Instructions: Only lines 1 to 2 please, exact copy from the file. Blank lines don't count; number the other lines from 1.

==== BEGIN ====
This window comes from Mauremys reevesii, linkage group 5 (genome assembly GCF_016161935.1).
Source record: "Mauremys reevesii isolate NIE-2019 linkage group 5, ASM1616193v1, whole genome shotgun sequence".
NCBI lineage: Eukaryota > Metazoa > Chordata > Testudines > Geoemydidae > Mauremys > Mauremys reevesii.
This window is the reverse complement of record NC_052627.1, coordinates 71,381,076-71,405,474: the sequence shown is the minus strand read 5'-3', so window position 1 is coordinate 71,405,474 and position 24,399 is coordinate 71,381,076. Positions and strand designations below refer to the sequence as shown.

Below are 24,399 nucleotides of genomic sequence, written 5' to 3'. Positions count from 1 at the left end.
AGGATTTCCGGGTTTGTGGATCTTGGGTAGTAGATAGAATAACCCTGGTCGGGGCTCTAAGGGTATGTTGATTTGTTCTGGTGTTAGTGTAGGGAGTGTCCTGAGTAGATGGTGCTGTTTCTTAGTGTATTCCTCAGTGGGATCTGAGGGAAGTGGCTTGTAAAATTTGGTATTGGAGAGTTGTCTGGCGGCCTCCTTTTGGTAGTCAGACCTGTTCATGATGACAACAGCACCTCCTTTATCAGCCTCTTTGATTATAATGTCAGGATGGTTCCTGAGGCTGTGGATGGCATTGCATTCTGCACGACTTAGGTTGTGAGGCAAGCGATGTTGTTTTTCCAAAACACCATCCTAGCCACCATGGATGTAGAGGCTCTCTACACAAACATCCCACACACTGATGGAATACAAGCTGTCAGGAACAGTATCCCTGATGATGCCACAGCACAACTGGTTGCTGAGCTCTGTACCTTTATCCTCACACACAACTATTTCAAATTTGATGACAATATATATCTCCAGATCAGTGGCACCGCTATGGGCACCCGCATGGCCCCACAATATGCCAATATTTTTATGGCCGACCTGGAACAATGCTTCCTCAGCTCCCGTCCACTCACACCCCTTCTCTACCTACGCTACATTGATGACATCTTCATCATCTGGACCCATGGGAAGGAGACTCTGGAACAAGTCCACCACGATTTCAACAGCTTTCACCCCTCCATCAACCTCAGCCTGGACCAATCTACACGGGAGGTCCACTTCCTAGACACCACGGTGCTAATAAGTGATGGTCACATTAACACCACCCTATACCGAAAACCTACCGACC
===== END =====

This window comes from Mauremys reevesii, linkage group 5 (genome assembly GCF_016161935.1).
Source record: "Mauremys reevesii isolate NIE-2019 linkage group 5, ASM1616193v1, whole genome shotgun sequence".